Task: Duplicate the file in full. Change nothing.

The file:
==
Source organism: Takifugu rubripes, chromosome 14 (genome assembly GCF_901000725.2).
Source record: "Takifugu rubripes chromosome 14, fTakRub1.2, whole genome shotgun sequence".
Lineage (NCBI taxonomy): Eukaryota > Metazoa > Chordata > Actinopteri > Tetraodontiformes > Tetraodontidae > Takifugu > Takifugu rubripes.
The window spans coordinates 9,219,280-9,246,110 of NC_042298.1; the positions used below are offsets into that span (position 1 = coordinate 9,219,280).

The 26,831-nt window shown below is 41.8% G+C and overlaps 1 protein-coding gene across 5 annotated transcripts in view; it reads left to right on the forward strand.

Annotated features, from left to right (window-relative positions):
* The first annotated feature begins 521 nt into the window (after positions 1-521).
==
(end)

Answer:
Source organism: Takifugu rubripes, chromosome 14 (genome assembly GCF_901000725.2).
Source record: "Takifugu rubripes chromosome 14, fTakRub1.2, whole genome shotgun sequence".
Lineage (NCBI taxonomy): Eukaryota > Metazoa > Chordata > Actinopteri > Tetraodontiformes > Tetraodontidae > Takifugu > Takifugu rubripes.
The window spans coordinates 9,219,280-9,246,110 of NC_042298.1; the positions used below are offsets into that span (position 1 = coordinate 9,219,280).

The 26,831-nt window shown below is 41.8% G+C and overlaps 1 protein-coding gene across 5 annotated transcripts in view; it reads left to right on the forward strand.

Annotated features, from left to right (window-relative positions):
* The first annotated feature begins 521 nt into the window (after positions 1-521).